So said Mariella Frostrup in last week’s Observer magazine.
Yes, grief is definitely unique in it’s expression through each person. But do we really depend on luck if we are talking with those who have been bereaved? I don’t think so.
Even while the UK ranks first in the world in the Quality of Death Index, a measure of the quality of palliative care in 80 countries around the world, we are still sadly lacking in our ability to converse well with those who have been affected by death, whether in the form of a life threatening illness, or as a relative or friend of someone who has died.
When my husband died, I was astonished at the clumsiness of some of the responses I was met with. Anything ranging from ‘he’s in a better place now’ to ‘can I offer my condolences’ to ‘I know how you feel, my father died just recently’.
You might think that these are consoling, and they were certainly meant as consoling. I realized that at the time and didn’t take them personally, but honestly – how do you know someone who has died is in a better place? And while ‘condolences’ is a fine word to use in a letter, is it really appropriate face to face? And as to knowing how I feel – no-one can do that, even if you’ve been through the same experience, let alone a different one.
In fact there are now a few websites around which offer sound advice on what and what not to say to someone who is bereaved. The first thing, though, is to acknowledge it. It’s a huge and very uncomfortable elephant in the room otherwise.
Even if you feel discomfort, even if you’re scared of hurting that person, even if you feel ashamed and embarrassed you feel like this – be brave anyway, and acknowledge what has happened!
There is nothing more hurtful than for others to behave as if the dead person never existed.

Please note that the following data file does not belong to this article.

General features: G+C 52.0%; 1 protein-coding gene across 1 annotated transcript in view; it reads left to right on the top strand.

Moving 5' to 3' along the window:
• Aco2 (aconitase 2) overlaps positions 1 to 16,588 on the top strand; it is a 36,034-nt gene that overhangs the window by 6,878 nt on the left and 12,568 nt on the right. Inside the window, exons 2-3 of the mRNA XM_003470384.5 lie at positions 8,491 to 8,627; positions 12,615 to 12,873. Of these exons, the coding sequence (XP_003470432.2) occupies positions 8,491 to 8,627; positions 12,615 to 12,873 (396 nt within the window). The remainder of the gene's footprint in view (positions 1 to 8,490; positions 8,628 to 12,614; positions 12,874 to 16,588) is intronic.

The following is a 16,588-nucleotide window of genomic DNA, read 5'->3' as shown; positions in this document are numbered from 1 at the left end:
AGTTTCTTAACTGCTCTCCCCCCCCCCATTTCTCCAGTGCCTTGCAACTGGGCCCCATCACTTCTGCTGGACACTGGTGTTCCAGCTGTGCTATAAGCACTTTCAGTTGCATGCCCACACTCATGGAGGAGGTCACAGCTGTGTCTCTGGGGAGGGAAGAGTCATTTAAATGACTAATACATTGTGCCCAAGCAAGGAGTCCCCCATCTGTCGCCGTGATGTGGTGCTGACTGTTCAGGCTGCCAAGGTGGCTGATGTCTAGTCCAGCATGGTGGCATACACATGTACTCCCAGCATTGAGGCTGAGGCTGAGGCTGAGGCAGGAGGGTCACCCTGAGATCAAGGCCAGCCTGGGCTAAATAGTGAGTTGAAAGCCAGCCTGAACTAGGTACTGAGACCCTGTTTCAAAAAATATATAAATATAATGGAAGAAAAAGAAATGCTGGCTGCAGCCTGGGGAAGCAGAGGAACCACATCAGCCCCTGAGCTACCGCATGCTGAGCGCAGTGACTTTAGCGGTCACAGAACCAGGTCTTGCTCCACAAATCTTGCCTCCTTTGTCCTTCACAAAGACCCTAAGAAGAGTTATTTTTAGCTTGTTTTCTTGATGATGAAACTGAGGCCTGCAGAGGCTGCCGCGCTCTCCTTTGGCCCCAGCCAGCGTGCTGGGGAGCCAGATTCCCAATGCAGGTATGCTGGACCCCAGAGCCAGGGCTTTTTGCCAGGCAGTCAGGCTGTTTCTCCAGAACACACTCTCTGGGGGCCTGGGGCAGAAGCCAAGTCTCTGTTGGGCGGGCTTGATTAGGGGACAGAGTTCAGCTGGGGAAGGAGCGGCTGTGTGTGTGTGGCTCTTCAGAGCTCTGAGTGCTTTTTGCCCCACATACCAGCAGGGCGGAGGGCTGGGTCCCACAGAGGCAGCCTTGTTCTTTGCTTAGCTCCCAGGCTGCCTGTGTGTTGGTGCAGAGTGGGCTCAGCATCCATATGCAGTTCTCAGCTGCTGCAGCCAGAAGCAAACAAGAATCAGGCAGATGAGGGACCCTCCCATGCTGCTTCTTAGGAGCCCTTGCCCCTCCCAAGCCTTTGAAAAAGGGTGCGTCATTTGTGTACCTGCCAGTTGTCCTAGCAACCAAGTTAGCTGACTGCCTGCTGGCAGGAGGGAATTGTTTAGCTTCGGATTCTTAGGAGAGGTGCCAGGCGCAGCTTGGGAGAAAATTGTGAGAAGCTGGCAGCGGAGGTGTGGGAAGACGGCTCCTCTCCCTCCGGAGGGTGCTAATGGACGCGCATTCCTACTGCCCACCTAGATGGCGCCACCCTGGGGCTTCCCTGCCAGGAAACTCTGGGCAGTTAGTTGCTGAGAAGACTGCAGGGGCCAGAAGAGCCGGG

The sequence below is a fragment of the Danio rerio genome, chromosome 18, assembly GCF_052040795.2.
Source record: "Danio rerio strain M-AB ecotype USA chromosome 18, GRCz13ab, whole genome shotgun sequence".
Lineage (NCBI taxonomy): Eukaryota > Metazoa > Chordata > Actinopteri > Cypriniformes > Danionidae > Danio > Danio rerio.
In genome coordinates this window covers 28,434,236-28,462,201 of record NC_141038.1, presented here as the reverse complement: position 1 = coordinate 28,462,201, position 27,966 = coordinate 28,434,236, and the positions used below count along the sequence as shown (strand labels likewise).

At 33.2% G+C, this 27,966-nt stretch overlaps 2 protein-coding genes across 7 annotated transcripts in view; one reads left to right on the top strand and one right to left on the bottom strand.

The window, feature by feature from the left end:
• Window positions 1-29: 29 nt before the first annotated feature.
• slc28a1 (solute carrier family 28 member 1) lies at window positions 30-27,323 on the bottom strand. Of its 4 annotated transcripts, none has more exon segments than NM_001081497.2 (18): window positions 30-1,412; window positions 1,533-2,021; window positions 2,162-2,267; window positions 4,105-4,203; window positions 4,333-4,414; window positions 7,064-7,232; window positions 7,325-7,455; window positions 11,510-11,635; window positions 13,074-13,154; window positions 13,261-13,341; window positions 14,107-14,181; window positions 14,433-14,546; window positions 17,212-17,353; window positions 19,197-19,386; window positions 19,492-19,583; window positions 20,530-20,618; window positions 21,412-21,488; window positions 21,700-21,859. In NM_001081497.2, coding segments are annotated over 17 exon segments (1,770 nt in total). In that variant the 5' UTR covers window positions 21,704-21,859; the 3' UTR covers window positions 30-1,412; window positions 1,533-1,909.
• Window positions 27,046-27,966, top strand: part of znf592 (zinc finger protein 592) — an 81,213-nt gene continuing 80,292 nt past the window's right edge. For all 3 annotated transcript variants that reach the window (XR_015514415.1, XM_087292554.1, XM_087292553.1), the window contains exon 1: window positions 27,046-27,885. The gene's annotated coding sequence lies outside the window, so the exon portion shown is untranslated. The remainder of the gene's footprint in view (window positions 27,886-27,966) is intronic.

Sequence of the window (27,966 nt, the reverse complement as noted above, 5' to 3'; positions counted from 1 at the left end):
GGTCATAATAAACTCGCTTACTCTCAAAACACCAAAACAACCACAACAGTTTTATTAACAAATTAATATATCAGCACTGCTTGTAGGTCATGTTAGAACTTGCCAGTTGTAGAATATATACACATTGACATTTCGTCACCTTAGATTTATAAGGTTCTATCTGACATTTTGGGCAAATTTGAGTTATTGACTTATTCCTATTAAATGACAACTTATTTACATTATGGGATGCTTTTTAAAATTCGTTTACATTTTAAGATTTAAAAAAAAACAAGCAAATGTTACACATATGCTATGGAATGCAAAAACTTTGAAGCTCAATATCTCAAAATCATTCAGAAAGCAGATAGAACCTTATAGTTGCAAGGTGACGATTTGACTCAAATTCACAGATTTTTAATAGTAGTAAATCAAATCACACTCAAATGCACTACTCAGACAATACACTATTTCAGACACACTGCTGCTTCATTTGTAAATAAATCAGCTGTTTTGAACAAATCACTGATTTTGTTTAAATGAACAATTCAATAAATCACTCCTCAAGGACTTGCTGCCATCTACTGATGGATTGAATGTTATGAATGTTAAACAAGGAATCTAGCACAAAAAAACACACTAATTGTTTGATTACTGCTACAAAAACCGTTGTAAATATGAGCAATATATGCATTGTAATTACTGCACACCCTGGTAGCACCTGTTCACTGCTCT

So that’s the first thing – get over your fear, open your mouth and say something kind.
But what are those kind words?
Just as there are sites that list things NOT to say to a bereaved person, there are those that tell you WHAT to say. Here’s a few things that are okay:
- “I’m so sorry to hear about X’
- ‘I don’t know what to say’
- ‘I can’t imagine how you must be feeling but I would love to help you if I can’
- ‘I have a lovely memory of X, it’s….’
- ‘Can I give you a hug?’
More often than not, simply being able to be with the bereaved person in silence is very acceptable. The truth is, no words are going to really help. And that of course is what is found so difficult.
It helps, however, if you yourself are relatively comfortable with dying, death and grief. And that’s what my work is about – encouraging people in various ways to come to terms with the one thing that is going to affect us all, whether we like it or not.
If you’re not able to accept this fact, then when a close friend is bereaved, you will find the challenge inversely proportional to the ease with which you feel about your own death. So please, I encourage you, do what you can to explore this now, now while you are alive and healthy.
And if you want to share any of the negative or positive things that people have said to you, pop them in the comments section below. I’ll read them all 🙂